When NOT to Write!
By Sophfronia Scott, “The Book Sistah”
I spent the past few weeks interviewing applicants for my Book Sistah Inner Circle Workshop and, not surprisingly, we spent quite a bit of time talking about why the books they wanted to write weren’t being written. Some of these writers were quick to chide themselves for lack of discipline, poor planning or a simple lack of resolve–all viable possibilities why they haven’t been writing.
But in a few instances I could see that the writers wouldn’t have been able to write no matter how hard they tried. I explained they could stop beating themselves up–and maybe postpone their writing attempts–and do other things instead. Here’s a list of the issues they’re struggling with and a few ideas to help you get back to writing right away. Sometimes there’s nothing you can do. Hopefully this will put you at ease with the realization that only time will make this job easier for you.
You Don’t Have Enough Information
I learned this one back in my days of writing for “Time” magazine. I remember working on articles about Somalia, and then another one about the Mormon church, and being in agony in front of the blank computer screen because I didn’t know where to begin. I thought it was because I didn’t have anything interesting or clever enough to get me into the beginning of the story. Then came the realization: I didn’t have anything to say at all because I didn’t know enough about what I was writing about! I hadn’t done my research. My answer: hit the library.
Here’s fair warning: use this tactic with caution. We all know it’s very easy to stray from our desks to pick up a book and get caught up with reading a zillion other things under the guise of research. Or a writer can research forever without getting his book done. Yes, do your research, but know that it’s gotta stop sometime! The best way to do that is to have a question or series of questions in your mind when you begin. Stop reading and researching when you have the answers.
You Don’t Know What It All Means
Yes, a series of amazing things have happened to you. You quit your job, moved to China, bought and sold an apple orchard and computer chip company and then talked your way into meeting the Queen of England. Wow! Okay, so what’s the big picture about? What did you learn and what can you teach others from your experience? Some writers think the experience speaks for itself and if you’re telling it as a great story at the table of a dinner party, it probably does. But in a book it has to do more. We go to books for more than an interesting story. People go to books for inspiration, for help, for a journey. On a certain level the writer who is stuck must know this because that’s why they’re not writing–they’re really not sure what to say about the amazing experience. Time and reflection are what’s needed here.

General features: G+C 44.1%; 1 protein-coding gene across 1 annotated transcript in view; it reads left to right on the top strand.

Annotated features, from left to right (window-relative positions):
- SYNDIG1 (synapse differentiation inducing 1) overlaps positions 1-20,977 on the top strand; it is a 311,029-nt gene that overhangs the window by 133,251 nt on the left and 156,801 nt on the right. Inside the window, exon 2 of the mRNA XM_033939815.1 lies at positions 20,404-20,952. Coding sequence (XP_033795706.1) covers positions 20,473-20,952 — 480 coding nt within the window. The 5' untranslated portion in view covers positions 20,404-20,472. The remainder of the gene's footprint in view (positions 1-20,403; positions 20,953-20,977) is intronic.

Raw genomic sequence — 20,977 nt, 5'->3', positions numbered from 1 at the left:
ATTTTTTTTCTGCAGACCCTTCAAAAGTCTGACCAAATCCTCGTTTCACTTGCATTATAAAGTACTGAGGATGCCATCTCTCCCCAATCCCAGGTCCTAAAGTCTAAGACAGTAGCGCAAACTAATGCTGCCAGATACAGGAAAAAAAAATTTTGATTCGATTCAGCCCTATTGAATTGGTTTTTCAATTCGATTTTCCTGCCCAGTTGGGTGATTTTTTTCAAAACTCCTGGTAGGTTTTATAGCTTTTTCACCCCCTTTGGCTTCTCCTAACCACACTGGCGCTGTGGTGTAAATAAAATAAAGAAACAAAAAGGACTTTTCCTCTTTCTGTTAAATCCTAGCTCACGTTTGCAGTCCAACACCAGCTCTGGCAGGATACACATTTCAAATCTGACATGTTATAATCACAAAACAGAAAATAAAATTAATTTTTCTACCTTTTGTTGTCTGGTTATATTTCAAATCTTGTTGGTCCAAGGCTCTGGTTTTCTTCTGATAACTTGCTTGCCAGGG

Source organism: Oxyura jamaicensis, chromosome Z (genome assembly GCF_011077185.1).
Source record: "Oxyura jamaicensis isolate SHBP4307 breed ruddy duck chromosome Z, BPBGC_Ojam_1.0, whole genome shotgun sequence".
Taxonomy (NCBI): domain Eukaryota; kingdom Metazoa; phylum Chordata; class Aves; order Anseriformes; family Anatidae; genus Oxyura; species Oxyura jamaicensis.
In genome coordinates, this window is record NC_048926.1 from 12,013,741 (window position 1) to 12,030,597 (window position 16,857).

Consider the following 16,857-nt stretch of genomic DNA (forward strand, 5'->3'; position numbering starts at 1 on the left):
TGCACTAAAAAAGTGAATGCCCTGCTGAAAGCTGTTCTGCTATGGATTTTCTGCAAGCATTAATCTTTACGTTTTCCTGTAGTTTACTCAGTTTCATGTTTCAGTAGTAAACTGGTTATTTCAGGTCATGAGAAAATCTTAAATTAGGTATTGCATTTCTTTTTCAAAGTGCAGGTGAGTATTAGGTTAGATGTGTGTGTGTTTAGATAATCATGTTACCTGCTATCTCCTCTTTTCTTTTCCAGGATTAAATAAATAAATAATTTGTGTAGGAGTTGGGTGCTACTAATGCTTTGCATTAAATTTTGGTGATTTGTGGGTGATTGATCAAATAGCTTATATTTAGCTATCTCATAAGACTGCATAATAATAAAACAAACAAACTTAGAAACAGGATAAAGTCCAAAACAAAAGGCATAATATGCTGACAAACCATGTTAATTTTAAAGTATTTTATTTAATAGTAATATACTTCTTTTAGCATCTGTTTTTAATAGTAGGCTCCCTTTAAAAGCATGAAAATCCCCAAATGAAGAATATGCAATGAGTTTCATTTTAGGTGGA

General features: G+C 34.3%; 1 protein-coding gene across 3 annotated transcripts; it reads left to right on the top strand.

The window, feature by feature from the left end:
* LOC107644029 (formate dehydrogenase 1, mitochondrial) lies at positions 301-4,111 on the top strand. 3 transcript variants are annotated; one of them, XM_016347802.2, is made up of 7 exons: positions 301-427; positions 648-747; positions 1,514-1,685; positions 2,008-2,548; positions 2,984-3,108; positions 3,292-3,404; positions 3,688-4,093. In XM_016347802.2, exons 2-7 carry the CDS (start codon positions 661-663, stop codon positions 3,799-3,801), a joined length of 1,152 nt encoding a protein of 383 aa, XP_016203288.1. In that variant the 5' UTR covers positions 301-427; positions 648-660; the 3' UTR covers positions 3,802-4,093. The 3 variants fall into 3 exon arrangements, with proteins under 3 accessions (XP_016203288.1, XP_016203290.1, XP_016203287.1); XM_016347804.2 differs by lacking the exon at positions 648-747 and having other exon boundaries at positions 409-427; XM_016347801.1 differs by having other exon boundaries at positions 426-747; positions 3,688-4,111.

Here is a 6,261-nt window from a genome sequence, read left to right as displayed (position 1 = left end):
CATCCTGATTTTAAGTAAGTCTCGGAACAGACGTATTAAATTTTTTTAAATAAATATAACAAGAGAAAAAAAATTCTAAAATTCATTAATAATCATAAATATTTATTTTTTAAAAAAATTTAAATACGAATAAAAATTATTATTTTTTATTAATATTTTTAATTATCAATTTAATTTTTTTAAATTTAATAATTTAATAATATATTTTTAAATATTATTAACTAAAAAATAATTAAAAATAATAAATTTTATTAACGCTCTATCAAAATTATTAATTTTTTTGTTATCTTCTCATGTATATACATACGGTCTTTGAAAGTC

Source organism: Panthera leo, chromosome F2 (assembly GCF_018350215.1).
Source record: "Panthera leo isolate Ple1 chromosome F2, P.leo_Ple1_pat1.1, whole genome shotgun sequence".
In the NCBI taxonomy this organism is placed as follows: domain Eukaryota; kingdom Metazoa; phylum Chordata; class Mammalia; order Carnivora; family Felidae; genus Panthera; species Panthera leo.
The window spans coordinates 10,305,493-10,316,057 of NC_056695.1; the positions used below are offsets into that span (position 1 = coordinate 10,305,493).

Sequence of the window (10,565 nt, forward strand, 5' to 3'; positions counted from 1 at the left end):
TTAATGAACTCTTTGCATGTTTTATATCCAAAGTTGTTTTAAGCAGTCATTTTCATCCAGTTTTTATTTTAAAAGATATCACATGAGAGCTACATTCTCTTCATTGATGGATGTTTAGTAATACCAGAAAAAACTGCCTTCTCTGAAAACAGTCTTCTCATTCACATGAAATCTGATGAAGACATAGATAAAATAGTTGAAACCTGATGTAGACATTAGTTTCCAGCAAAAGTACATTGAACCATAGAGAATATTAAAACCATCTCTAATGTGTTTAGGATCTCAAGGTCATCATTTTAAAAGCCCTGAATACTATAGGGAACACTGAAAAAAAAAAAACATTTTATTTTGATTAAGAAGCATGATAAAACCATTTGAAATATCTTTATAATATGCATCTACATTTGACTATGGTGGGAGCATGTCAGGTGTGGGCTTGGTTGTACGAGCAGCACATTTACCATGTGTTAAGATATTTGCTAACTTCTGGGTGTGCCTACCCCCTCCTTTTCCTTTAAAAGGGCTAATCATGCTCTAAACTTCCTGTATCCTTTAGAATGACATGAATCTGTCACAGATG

You’re Still Living It
Same goes for this one. One day I was reading yet another story about a woman’s experience with pregnancy and/or childrearing and realized I haven’t written a word about my pregnancy with my son or the experience of raising him. It seems I’ve written everything under the sun but that. I think it’s because I’m just being present with what’s happening in this part of my life and I’m not ready to step back and look at it in a way that would allow me to write about it. My doctor recently related the same feelings about writing about his work. He’s busy doing the work right now–no time to write about it. And that’s okay. If he were to try to write something now he’d probably spend more time beating himself up about it than he would writing. When the time is right, you’ll know it. You’ll sit down and you won’t be able to stop!
You Don’t Know Your Story
This one is for fiction writers…you have a great idea for a novel. I’ve heard about many great ideas, but then the next thing the writer tells me is that he or she is stuck or unable to get started. When I start asking further questions about the “great idea”, such as “What’s the message you want to send with this story?” or “What is this journey your character is taking all about? What’s he or she (and the reader in turn) going to learn about it?” or “What kind of stuff happens or do you want to have happen in the middle and end of the book?”, the writer can’t answer. She hasn’t put enough thought into the book and its structure to know what to write. Will this keep you from never getting stuck? No, but it will be easier to get unstuck because you’ll know what you’re shooting for, what’s supposed to happen. The point is to not bog yourself down with trying to fill pages and pages until you’ve done the work of figuring out what you will fill them with.
Get Help From an Experienced Ear
Can’t tell which of the above is your situation? Enlist the help of an editor, writing coach or anyone else with an ear that can hear what your project may be missing. You’ll save a lot of time–and heartache–and your book will get written before you know it. Good luck!
Â© 2007 Sophfronia Scott
Author and Writing Coach Sophfronia Scott is “The Book Sistah” TM. Get her FREE REPORT, “The 5 Big Mistakes Most Writers Make When Trying to Get Published” and her FREE online writing and book publishing tips at http://www.TheBookSistah.com